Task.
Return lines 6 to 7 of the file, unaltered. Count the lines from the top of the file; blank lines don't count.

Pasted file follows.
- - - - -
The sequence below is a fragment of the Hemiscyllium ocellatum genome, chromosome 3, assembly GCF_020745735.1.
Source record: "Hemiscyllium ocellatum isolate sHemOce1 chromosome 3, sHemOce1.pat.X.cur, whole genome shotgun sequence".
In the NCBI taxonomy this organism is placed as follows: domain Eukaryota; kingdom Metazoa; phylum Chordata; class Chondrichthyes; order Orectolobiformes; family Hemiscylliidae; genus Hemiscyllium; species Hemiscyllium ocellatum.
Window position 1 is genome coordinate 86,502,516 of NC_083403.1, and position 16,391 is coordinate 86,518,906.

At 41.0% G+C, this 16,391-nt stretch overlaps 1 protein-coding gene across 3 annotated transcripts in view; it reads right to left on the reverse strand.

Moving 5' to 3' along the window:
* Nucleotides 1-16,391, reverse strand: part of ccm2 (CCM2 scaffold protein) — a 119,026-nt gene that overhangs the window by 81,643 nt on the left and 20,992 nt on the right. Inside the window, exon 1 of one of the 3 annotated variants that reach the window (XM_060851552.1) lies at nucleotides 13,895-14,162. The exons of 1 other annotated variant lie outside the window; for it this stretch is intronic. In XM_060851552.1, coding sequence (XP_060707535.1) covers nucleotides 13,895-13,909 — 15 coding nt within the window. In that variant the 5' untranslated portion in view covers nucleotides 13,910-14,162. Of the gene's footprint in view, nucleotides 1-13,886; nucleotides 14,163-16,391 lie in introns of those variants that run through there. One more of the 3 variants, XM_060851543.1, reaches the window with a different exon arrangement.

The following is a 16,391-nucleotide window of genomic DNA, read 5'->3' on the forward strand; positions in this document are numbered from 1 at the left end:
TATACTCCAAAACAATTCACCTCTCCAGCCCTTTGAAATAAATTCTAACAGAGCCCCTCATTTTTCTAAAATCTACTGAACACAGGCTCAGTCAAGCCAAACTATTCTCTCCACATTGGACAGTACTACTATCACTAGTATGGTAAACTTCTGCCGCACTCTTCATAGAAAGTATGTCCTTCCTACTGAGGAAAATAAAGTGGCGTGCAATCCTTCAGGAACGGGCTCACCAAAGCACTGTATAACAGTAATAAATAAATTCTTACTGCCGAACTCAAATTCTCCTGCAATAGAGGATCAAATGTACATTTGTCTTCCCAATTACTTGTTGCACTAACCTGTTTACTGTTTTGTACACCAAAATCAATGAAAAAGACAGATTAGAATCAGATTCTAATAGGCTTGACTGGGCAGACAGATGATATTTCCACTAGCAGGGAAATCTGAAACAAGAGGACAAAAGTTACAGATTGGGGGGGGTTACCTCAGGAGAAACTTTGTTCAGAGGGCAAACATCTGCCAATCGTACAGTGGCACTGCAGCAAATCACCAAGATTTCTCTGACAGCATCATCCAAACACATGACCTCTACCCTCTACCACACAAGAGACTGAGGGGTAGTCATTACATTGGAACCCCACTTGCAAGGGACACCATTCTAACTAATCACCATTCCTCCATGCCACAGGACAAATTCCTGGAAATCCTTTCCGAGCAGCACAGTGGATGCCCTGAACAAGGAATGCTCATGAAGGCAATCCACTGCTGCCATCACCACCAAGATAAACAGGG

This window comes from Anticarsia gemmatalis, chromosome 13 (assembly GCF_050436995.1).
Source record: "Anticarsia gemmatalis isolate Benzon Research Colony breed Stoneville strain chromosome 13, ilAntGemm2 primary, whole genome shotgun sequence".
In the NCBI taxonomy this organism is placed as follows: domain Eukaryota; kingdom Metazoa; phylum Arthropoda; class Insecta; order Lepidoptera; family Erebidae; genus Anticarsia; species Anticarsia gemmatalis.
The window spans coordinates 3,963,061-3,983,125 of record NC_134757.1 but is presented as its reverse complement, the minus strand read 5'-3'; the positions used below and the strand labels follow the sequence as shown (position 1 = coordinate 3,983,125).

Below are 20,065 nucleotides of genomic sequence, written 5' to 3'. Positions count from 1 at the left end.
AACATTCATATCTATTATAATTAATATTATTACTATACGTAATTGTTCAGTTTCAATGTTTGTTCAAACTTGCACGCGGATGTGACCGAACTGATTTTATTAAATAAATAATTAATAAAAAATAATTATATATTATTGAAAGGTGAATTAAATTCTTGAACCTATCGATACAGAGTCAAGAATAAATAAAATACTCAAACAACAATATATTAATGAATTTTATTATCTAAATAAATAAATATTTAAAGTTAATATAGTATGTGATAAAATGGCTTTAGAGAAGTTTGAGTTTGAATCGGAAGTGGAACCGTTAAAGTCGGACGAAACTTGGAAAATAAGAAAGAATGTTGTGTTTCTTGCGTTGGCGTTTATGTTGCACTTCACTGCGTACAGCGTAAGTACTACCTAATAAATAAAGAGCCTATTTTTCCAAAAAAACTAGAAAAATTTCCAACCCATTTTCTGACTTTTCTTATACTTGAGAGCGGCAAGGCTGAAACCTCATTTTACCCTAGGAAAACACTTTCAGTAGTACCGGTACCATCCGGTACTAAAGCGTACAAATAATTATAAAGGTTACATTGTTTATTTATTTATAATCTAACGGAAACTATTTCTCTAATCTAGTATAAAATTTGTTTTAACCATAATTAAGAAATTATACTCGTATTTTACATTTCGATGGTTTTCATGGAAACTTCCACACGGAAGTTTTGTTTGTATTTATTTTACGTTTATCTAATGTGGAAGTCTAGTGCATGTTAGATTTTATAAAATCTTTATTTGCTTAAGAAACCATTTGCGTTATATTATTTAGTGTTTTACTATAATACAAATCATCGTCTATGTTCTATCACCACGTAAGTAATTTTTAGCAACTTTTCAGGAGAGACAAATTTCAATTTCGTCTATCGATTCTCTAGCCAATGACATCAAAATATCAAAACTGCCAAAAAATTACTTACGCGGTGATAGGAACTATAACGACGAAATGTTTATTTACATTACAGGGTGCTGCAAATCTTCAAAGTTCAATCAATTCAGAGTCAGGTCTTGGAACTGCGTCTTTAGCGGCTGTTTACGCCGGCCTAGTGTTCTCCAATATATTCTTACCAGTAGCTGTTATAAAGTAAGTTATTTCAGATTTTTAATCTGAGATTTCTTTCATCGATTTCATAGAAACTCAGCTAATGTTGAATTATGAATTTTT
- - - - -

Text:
Moving 5' to 3' along the window:
* Nucleotides 1-16,391, reverse strand: part of ccm2 (CCM2 scaffold protein) — a 119,026-nt gene that overhangs the window by 81,643 nt on the left and 20,992 nt on the right. Inside the window, exon 1 of one of the 3 annotated variants that reach the window (XM_060851552.1) lies at nucleotides 13,895-14,162. The exons of 1 other annotated variant lie outside the window; for it this stretch is intronic. In XM_060851552.1, coding sequence (XP_060707535.1) covers nucleotides 13,895-13,909 — 15 coding nt within the window. In that variant the 5' untranslated portion in view covers nucleotides 13,910-14,162. Of the gene's footprint in view, nucleotides 1-13,886; nucleotides 14,163-16,391 lie in introns of those variants that run through there. One more of the 3 variants, XM_060851543.1, reaches the window with a different exon arrangement.